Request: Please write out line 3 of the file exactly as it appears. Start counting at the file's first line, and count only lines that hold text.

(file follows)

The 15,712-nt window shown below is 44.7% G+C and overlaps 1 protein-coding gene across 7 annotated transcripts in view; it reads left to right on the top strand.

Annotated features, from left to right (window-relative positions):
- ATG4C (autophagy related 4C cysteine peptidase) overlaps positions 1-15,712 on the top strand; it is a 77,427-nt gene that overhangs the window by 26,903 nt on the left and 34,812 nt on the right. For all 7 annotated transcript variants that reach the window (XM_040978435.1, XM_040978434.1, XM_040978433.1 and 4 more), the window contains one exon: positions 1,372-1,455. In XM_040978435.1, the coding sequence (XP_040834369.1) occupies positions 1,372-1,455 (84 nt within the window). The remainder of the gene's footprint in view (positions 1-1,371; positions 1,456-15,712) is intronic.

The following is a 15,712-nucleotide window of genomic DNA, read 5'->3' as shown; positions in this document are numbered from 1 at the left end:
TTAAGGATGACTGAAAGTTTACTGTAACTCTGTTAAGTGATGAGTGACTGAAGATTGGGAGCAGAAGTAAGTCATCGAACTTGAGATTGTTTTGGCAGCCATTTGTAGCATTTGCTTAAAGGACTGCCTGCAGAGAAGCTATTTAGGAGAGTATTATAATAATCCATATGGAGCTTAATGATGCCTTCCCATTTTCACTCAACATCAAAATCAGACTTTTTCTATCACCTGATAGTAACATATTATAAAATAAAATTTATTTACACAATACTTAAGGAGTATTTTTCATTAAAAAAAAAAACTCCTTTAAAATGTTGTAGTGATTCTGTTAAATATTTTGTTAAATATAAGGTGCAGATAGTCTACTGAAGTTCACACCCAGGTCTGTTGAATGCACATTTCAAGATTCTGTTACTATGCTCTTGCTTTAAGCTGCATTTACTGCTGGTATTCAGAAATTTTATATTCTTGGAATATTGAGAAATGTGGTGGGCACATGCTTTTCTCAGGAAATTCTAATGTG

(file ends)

- ATG4C (autophagy related 4C cysteine peptidase) overlaps positions 1-15,712 on the top strand; it is a 77,427-nt gene that overhangs the window by 26,903 nt on the left and 34,812 nt on the right. For all 7 annotated transcript variants that reach the window (XM_040978435.1, XM_040978434.1, XM_040978433.1 and 4 more), the window contains one exon: positions 1,372-1,455. In XM_040978435.1, the coding sequence (XP_040834369.1) occupies positions 1,372-1,455 (84 nt within the window). The remainder of the gene's footprint in view (positions 1-1,371; positions 1,456-15,712) is intronic.